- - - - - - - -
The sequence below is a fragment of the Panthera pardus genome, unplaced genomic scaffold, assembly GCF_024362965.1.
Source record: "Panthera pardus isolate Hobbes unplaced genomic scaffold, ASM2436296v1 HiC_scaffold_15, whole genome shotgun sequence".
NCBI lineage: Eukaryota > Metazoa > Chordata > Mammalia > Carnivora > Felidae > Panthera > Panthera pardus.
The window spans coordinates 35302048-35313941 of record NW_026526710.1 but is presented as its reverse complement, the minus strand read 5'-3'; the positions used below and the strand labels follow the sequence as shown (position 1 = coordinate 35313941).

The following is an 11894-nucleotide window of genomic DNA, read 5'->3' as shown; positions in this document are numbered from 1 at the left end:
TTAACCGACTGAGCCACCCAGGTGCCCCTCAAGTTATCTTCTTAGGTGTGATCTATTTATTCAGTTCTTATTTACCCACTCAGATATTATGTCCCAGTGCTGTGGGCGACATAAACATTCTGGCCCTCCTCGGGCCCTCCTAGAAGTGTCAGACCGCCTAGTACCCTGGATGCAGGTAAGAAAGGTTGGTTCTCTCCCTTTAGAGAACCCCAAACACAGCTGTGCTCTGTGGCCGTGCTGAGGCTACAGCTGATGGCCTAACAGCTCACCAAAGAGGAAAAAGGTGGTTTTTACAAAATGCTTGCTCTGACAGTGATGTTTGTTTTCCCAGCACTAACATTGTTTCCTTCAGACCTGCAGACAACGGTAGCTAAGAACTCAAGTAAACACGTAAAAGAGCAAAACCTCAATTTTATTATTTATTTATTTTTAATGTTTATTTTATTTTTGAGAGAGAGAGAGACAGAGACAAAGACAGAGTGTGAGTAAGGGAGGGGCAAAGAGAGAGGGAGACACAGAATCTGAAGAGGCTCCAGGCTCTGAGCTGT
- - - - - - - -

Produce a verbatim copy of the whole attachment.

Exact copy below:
The sequence below is a fragment of the Panthera pardus genome, unplaced genomic scaffold, assembly GCF_024362965.1.
Source record: "Panthera pardus isolate Hobbes unplaced genomic scaffold, ASM2436296v1 HiC_scaffold_15, whole genome shotgun sequence".
NCBI lineage: Eukaryota > Metazoa > Chordata > Mammalia > Carnivora > Felidae > Panthera > Panthera pardus.
The window spans coordinates 35302048-35313941 of record NW_026526710.1 but is presented as its reverse complement, the minus strand read 5'-3'; the positions used below and the strand labels follow the sequence as shown (position 1 = coordinate 35313941).

The following is an 11894-nucleotide window of genomic DNA, read 5'->3' as shown; positions in this document are numbered from 1 at the left end:
TTAACCGACTGAGCCACCCAGGTGCCCCTCAAGTTATCTTCTTAGGTGTGATCTATTTATTCAGTTCTTATTTACCCACTCAGATATTATGTCCCAGTGCTGTGGGCGACATAAACATTCTGGCCCTCCTCGGGCCCTCCTAGAAGTGTCAGACCGCCTAGTACCCTGGATGCAGGTAAGAAAGGTTGGTTCTCTCCCTTTAGAGAACCCCAAACACAGCTGTGCTCTGTGGCCGTGCTGAGGCTACAGCTGATGGCCTAACAGCTCACCAAAGAGGAAAAAGGTGGTTTTTACAAAATGCTTGCTCTGACAGTGATGTTTGTTTTCCCAGCACTAACATTGTTTCCTTCAGACCTGCAGACAACGGTAGCTAAGAACTCAAGTAAACACGTAAAAGAGCAAAACCTCAATTTTATTATTTATTTATTTTTAATGTTTATTTTATTTTTGAGAGAGAGAGAGACAGAGACAAAGACAGAGTGTGAGTAAGGGAGGGGCAAAGAGAGAGGGAGACACAGAATCTGAAGAGGCTCCAGGCTCTGAGCTGT